IRONMAN 70.3 Bahrain 2019

You only really know how hard you’re willing to push when your goal becomes a reality. You think you know when you set that goal or visualise that goal but when it suddenly becomes attainable ‘thinking’ must become ‘doing’.

I found myself in this position at the 2019 IM 70.3 Middle East championships.

To put things into some context, I need to go back a week. I was ill, as in I couldn’t move from a bed or a sofa for two days and have never had a head and body ache like it. Also throw in some vomiting and a cough for good measure and on the Monday/Tuesday before the race I still wasn’t sure if I’d make the start line. I was feeling well enough by Wednesday to know in my mind, I would race. I love racing.

I was still coughing stuff up the night before the race but I really backed my last training block and knew I had fitness. Nevertheless on race morning I felt awful and started to doubt how I’d get through the day. The swim is always a bit of an unknown for me, my simple goal was to just swim with good form and not gas myself out. The final 400m felt anything but good and I was a bit worried I had overcooked it for not much gain, however a PB and out not too far down meant I’d done something right.

The bike was where I knew I had legs. Training numbers have been up lately and so long as I didn’t push way over I was confident I could have a solid spin. More time spent coughing stuff up in the early stages kept me honest and stopped me going off too hard but when a large pack came past me I realised I would need to step things up or I was going to get spat further and further down the field. Drafting really is a problem at these races now, if you stick to the rules (as I do) you will simply end up being pushed further and further back to adhere to the drafting rules. There’s two ways to combat this which I’ve learnt over the years, attacking the bunch is one however that comes at a cost. I decided to do this early on to at least be at the front of the pack so the refs don’t penalise me. This usually works because the guys drafting don’t want to do any work anyway so they just tuck in and continue to cheat. You’re safe as you’re not drafting, however, you are towing 10-20 other athletes along with you. This normally gets to me when I see this at turn arounds or later into the bike when naturally your legs tire and the drafters start coming around you because they want to go faster. It’s at this time I begin the 2nd way I combat drafting, I start shouting at people. ‘If you’re going to cheat, at least do some F’ing work!’. Drafters are terrified of work, so they end up on the front and then immediately slow, letting someone else come round, they then jump on the wheel and the next guy comes through and shits himself to be doing work so try’s to slot in behind number 1 and therefore cutting up number 2. Number 2 gets pissed off now and does the same back to the guy in front and so you get a constant revolving shit show. So I ride up alongside and shout, they either laugh, swear, or cower back and I’m left alone for about 10mins before the pattern repeats itself. It’s definitely an energy cost on me but I think it’s worth it and it fires me up! Drafting is weak and it means you’re scared because you can’t run. I heard a horror story at this race, in the men’s field, an athlete who has an FTP of less than 200 rode 3mins slower than I did (an FTP of over 300). How is that possibly fair!? He’s lucky I don’t know his name or I’d call him out.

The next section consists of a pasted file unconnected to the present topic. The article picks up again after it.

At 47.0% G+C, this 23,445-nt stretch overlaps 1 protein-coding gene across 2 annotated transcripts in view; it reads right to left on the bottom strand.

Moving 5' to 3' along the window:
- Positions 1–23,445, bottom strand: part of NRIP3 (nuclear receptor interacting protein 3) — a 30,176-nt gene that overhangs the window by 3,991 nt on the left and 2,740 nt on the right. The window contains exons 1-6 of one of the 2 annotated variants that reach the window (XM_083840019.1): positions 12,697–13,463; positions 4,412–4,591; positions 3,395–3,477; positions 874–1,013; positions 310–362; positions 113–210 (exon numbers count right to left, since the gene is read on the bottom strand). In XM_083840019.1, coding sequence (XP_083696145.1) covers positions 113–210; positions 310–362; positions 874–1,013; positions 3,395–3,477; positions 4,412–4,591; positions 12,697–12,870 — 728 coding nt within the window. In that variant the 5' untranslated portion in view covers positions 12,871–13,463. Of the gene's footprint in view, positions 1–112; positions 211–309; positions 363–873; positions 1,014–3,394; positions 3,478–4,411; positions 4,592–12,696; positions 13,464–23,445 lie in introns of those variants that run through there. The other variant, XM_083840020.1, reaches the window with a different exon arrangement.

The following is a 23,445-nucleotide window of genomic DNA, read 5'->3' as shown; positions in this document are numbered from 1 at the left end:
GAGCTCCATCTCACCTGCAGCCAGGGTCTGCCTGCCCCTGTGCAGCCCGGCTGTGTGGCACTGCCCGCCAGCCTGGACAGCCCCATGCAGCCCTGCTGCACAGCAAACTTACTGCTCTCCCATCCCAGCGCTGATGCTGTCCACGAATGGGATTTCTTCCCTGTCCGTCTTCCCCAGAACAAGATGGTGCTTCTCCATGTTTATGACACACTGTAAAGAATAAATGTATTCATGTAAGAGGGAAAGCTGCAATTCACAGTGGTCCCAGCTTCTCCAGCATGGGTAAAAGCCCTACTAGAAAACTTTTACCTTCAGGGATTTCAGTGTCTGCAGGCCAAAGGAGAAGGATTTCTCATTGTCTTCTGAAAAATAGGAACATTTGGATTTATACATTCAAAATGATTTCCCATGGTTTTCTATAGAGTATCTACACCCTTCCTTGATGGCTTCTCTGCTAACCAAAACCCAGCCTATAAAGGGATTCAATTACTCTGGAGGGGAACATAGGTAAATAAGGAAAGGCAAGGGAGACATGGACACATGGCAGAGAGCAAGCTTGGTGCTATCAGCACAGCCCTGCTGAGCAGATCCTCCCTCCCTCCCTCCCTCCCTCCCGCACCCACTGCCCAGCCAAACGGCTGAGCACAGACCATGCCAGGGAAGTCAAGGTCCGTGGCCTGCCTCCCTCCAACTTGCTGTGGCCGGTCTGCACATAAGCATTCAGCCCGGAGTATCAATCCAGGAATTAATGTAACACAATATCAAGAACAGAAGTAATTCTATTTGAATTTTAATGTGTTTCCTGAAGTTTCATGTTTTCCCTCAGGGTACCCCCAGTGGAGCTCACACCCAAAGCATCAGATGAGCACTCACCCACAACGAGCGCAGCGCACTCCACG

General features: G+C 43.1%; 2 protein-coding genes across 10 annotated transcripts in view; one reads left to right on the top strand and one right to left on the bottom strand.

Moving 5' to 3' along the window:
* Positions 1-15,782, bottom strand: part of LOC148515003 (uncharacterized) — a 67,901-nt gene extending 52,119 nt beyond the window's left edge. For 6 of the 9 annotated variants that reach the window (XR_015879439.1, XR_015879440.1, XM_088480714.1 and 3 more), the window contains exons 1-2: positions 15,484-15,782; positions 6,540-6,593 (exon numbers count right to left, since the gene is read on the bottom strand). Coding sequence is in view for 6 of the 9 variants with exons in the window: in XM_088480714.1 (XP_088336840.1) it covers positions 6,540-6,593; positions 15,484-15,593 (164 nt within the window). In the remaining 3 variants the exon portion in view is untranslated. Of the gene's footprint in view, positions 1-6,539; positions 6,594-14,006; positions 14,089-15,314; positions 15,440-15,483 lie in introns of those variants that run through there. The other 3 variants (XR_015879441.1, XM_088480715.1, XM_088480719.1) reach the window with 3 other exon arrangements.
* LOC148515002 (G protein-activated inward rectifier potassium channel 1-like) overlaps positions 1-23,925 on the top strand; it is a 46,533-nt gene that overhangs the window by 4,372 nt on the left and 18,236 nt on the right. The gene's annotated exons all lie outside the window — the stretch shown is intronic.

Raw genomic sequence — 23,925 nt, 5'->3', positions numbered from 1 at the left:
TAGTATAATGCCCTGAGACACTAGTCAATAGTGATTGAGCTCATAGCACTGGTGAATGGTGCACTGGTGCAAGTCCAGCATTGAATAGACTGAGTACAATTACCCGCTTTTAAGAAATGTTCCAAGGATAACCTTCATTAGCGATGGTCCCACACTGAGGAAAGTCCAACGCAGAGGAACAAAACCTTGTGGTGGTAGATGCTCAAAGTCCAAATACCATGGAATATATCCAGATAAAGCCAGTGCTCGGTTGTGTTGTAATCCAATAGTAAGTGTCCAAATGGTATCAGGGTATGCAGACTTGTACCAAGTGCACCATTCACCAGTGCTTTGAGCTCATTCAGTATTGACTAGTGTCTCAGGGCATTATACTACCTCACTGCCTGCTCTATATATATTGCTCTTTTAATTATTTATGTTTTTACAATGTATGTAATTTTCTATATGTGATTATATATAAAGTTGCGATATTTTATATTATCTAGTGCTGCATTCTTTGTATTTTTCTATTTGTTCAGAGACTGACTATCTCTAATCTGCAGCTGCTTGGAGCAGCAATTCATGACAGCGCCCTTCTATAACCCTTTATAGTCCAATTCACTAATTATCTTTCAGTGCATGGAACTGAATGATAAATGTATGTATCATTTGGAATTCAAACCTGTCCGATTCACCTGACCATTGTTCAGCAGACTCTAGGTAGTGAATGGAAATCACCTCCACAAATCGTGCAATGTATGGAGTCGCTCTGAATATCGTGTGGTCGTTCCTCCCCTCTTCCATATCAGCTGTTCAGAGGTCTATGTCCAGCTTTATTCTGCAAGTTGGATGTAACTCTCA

Drafting rant over.